Tag: Warrants

Lots of big news to break down on Tuesday’s Three Martini Lunch!  Join Jim and Greg as they marvel at how much better President Trump is doing against all top-tier Democrats in three key battleground states than he was before impeachment began.  They also discuss the IG report savaging the FBI and Justice Department for it’s sloppy, error-ridden FISA warrant requests aimed at the Trump campaign, and since the inspector general could not definitively find proof of  political motivation, they’re left to shudder at the conclusion that the FBI is just thoroughly reckless and incompetent at its job.  And Jim finds it awfully curious that Democrats would announce two articles of impeachment this morning and then immediately announce a series of legislative compromises with President Trump.

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David Deeble directed me to this story at the Washington Post, which in turn cites Ben Swann’s website. Basically, an 11-year-old student remarked on his mother’s use of cannabis oil during an anti-marijuana presentation at school, after which the boy was seized by CPS and the mother’s home was forcibly searched for illegal drugs.  There […]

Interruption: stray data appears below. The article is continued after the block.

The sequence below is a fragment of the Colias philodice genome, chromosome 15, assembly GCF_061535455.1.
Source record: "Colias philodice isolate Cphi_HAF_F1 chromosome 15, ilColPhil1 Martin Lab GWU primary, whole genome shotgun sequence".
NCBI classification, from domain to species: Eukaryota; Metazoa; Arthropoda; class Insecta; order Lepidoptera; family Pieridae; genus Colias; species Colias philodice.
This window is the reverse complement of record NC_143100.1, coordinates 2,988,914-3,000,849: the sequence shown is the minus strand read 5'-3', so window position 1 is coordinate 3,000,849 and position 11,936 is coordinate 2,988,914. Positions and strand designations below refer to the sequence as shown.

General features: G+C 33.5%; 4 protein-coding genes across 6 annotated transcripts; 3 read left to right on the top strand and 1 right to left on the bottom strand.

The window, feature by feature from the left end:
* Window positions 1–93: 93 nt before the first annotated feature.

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Should Police Get a Warrant Before They Search a Cell Phone?


shutterstock_188124092My latest contribution over at PJ Media concerns two cases now before the U.S. Supreme Court. Both cases, Riley v. California and United States v. Wurie, involve warrantless searches by police on cell phones seized from people who had been arrested. Current case law allows officers to examine the property of people they have arrested, which sometimes leads to the discovery of incriminating evidence. Such was the fate of Mssrs. Riley and Wurie.  The former had his conviction upheld through appeal while the latter’s was overturned, setting the stage for the Supreme Court to resolve the conflict.

But how should the police deal with the cell phone found on an arrestee? Should  cell phones, owing to the vast amount of personal information often stored on them, be accorded more protection than a wallet, a notebook, or anything else a person might carry? If you think it should be, what legal precedent would you apply? And if there is no established precedent, should it be left to judges to create one, or should it be left to the legislative process?

Read the column here, then come back and weigh in with your comments.